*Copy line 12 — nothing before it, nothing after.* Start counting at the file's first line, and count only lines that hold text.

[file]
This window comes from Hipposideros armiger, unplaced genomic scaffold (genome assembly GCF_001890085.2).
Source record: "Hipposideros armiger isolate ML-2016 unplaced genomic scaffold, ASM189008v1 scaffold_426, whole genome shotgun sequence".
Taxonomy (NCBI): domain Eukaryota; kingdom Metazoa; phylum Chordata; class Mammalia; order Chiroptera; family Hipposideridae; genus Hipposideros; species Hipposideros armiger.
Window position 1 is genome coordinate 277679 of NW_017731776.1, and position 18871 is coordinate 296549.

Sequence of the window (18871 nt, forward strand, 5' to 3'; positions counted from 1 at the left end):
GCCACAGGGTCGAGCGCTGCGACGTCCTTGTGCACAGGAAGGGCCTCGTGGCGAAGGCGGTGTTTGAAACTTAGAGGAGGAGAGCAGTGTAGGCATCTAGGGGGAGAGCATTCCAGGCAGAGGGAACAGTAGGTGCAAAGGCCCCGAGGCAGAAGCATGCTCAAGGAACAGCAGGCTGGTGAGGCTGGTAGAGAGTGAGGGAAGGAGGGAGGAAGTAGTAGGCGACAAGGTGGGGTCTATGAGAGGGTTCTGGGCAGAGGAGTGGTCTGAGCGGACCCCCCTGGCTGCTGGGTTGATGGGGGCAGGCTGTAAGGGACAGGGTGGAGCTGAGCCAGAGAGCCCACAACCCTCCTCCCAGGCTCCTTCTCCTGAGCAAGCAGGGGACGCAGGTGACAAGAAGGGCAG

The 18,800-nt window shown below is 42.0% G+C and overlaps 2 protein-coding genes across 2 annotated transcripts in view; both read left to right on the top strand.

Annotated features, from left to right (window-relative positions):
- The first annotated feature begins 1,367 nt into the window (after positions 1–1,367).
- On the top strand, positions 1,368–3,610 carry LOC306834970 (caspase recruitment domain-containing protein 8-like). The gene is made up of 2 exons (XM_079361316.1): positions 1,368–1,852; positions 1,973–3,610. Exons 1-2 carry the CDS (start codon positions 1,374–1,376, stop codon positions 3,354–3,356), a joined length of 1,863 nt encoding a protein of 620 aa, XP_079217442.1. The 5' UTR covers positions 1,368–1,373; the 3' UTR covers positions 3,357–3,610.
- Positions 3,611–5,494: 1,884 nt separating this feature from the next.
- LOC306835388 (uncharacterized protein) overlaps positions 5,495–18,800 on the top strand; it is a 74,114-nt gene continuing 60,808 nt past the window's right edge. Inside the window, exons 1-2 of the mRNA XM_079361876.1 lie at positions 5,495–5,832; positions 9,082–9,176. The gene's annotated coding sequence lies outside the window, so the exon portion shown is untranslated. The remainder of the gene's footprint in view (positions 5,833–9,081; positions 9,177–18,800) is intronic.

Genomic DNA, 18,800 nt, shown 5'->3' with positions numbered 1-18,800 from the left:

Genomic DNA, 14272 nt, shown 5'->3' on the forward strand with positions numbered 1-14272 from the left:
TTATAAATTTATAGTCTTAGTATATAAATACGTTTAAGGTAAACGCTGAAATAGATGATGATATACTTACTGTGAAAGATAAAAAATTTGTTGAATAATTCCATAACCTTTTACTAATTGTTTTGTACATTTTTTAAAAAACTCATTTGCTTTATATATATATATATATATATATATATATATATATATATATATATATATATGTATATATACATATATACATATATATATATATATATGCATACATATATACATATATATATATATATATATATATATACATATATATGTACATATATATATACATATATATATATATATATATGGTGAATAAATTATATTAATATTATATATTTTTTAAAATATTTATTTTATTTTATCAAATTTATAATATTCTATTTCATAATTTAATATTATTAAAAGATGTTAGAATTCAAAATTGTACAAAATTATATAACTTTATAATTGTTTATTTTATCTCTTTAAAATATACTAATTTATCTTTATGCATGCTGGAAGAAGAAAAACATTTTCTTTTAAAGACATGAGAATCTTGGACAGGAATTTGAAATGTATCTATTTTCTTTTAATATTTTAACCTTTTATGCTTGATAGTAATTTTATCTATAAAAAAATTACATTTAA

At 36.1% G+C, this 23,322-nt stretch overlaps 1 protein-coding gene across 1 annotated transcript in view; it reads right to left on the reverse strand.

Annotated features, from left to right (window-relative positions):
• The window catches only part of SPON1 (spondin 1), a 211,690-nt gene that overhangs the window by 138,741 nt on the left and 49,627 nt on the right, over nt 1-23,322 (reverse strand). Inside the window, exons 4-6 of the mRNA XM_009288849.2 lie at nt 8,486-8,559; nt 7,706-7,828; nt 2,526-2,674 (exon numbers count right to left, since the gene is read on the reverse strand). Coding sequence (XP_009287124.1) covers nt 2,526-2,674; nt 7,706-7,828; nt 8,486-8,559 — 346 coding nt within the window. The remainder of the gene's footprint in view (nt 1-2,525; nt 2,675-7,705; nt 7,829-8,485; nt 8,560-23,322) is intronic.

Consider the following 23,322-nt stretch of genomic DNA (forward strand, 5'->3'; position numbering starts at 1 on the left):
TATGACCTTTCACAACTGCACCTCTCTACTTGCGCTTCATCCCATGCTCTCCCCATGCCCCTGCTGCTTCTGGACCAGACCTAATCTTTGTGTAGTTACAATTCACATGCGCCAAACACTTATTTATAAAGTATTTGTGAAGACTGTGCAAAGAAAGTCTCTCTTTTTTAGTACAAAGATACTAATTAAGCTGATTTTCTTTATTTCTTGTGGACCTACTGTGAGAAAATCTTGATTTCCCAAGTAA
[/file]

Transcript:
- LOC306835388 (uncharacterized protein) overlaps positions 5,495–18,800 on the top strand; it is a 74,114-nt gene continuing 60,808 nt past the window's right edge. Inside the window, exons 1-2 of the mRNA XM_079361876.1 lie at positions 5,495–5,832; positions 9,082–9,176. The gene's annotated coding sequence lies outside the window, so the exon portion shown is untranslated. The remainder of the gene's footprint in view (positions 5,833–9,081; positions 9,177–18,800) is intronic.